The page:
The Guardian asked 50 writers to nominate neglected books that deserve a second chance with the public. “The majority of books fall stillborn from the press, never living up to their authors’ hopes for recognition or dreams of a large, admiring audience,” Robert McCrum, who introduces the list, writes. “So those bestseller lists and crowded festival appearances create a misleading impression of the true circumstances of literary life. For every book that tickles public taste, captures the zeitgeist and hits the jackpot, there are thousands that do not appeal to contemporary readers, fail to find a sufficient audience and almost disappear.”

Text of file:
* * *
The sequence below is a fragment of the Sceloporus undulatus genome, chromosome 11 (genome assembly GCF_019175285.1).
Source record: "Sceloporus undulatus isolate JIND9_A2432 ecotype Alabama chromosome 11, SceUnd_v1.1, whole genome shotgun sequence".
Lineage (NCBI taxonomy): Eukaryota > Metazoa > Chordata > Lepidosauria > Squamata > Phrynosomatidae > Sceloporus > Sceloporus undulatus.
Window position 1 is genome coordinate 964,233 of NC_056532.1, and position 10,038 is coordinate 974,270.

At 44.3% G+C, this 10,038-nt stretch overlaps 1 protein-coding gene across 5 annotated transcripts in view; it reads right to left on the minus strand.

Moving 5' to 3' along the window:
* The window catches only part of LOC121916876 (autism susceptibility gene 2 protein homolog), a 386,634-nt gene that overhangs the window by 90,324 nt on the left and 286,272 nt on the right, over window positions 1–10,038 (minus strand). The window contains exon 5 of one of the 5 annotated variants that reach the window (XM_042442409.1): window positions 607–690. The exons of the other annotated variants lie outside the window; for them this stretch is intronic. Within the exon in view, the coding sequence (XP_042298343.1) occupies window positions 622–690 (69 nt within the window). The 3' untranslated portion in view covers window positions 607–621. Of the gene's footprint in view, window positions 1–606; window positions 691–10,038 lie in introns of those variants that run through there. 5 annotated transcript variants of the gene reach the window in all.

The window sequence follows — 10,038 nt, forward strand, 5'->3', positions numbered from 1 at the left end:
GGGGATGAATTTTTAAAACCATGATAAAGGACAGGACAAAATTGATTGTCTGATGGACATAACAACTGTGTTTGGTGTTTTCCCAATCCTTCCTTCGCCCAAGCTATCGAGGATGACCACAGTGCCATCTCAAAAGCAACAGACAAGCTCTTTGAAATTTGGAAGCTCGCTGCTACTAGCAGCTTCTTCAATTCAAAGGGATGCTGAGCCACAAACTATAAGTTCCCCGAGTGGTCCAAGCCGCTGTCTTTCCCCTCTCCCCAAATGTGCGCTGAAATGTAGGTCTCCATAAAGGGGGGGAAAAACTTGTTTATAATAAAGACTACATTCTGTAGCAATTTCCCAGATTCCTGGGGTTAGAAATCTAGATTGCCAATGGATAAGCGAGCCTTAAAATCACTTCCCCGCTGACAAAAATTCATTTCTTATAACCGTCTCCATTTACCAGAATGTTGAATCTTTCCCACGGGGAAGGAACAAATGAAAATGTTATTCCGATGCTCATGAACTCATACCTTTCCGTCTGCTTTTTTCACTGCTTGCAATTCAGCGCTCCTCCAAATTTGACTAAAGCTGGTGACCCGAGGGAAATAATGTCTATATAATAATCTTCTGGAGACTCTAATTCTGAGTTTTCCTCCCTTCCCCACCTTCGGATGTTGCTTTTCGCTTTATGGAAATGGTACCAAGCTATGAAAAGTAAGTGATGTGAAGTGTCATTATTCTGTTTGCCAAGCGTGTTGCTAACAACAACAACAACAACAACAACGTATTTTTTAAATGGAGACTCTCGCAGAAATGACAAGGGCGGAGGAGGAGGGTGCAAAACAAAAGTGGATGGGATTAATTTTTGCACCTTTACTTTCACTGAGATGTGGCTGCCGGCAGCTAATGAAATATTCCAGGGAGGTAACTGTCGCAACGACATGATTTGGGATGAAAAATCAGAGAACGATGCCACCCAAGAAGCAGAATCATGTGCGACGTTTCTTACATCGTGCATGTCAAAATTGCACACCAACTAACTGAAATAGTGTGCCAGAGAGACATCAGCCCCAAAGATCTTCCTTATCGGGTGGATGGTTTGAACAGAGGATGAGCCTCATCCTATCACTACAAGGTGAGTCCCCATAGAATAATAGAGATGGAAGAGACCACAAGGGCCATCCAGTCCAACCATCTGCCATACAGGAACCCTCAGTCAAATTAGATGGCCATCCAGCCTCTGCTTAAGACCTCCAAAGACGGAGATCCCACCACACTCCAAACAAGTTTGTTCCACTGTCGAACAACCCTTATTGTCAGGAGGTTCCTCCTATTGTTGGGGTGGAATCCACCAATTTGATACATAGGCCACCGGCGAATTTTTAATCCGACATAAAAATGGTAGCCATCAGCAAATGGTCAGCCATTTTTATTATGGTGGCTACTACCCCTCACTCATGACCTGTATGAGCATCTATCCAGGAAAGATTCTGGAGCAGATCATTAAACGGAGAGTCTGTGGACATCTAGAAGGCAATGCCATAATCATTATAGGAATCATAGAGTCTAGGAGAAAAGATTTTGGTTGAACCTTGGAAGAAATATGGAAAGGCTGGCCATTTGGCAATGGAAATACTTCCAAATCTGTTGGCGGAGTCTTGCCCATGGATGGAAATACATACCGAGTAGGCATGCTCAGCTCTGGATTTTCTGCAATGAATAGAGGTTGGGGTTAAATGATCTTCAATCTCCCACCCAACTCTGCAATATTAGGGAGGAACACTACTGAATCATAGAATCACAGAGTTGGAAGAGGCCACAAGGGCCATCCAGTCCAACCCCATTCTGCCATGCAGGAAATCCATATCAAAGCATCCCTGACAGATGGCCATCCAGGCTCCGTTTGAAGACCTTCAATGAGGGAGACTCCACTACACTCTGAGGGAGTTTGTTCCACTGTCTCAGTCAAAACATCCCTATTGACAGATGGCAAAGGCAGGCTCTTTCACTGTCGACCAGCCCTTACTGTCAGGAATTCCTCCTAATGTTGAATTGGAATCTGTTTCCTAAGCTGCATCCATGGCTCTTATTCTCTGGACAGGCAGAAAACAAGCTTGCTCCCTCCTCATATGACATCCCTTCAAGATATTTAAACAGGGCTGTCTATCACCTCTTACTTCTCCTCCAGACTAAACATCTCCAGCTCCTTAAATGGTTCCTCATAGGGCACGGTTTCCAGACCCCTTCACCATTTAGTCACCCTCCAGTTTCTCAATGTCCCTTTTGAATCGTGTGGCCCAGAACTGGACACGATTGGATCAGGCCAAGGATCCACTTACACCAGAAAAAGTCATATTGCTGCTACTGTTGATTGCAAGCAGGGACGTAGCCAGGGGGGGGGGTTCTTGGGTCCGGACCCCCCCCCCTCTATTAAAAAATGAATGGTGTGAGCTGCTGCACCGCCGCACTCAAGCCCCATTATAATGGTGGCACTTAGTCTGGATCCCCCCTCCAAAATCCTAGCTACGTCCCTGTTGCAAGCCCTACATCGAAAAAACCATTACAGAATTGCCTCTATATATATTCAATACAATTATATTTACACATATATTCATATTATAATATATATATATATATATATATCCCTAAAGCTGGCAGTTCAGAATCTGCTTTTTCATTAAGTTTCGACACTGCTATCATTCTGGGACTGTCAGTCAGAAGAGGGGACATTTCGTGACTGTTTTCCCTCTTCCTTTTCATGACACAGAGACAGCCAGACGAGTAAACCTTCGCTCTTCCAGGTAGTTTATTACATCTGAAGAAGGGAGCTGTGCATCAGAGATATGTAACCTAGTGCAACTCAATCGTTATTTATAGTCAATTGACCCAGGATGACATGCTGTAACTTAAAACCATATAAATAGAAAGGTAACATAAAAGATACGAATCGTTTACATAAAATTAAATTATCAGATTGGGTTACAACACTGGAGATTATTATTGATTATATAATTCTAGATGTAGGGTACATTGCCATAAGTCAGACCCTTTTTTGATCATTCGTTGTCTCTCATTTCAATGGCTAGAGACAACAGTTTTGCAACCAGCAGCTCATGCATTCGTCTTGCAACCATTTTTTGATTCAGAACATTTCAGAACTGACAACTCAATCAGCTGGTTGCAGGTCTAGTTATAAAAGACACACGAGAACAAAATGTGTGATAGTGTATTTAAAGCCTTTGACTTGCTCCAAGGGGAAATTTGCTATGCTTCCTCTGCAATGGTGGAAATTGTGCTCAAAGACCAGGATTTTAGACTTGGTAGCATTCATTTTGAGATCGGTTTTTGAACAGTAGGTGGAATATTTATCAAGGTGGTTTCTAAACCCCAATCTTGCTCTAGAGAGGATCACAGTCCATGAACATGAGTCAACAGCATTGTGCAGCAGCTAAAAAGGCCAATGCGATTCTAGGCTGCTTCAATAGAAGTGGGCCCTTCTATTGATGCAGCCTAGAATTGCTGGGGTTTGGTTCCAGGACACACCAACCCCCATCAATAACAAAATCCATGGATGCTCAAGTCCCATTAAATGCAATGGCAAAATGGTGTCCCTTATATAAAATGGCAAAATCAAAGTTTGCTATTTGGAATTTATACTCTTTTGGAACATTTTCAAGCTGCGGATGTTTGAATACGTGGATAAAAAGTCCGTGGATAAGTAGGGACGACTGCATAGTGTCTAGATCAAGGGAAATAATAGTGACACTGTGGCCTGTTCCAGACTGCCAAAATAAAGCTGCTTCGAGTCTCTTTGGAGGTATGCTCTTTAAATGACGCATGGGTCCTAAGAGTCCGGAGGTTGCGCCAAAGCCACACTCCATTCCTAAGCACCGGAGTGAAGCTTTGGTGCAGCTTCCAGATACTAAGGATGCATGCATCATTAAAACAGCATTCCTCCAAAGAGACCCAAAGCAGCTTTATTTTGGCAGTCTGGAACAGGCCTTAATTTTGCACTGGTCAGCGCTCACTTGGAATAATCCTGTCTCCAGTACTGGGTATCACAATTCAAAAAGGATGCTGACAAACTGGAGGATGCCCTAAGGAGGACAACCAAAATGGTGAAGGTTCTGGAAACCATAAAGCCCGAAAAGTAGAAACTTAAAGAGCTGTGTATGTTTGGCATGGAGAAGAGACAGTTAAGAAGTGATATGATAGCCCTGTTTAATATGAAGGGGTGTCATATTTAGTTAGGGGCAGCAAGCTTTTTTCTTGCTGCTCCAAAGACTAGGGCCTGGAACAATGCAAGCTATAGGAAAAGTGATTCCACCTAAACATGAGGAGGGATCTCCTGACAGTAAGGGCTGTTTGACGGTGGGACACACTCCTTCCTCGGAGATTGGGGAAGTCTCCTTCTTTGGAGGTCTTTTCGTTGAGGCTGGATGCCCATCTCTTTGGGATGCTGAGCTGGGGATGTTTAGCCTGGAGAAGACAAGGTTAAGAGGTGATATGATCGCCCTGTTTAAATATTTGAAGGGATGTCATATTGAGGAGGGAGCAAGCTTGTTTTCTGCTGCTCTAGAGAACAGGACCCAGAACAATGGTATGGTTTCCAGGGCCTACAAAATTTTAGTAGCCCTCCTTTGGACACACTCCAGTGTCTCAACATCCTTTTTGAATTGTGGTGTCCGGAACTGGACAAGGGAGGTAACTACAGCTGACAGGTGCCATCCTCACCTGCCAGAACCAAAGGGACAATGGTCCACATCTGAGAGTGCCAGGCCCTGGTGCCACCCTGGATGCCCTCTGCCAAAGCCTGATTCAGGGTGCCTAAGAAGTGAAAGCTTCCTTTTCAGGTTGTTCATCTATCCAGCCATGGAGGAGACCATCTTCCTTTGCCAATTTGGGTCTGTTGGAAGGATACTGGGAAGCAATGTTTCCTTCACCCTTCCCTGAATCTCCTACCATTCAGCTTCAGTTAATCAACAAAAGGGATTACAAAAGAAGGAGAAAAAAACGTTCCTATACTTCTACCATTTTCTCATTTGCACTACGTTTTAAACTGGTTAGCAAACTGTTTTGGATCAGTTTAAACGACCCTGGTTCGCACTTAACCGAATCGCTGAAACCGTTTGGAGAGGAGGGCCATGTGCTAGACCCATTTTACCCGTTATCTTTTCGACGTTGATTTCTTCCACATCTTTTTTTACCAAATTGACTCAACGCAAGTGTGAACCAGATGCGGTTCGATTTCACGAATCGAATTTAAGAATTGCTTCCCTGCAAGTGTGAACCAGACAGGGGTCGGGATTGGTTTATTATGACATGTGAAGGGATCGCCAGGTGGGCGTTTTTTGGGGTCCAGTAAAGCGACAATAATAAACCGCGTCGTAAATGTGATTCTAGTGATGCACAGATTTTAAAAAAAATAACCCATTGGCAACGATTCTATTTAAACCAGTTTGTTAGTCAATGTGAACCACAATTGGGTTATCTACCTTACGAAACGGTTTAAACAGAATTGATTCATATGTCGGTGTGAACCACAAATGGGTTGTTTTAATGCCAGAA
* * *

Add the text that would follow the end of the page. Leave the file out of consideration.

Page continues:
The list, strong on the classics, is very different from one that U.S. authors would produce. How badly does Samuel Johnson’s Rasselas need a second chance, and what are the odds that Howard Jacobson’s nomination will be the deciding factor that will put that title over the top nearly 250 years after its initial publication? Do writers such as Flannery O’Connor, Jose Donoso, Julien Green, or Edith Wharton really cry out for renomination over more truly neglected authors?
Still, if you like lists of books as fodder for rumaging through the shelves — and what book person doesn’t — the Guardian list might inspire some new choices.
Image: Samuel Johnson by Joshua Reynolds (detail)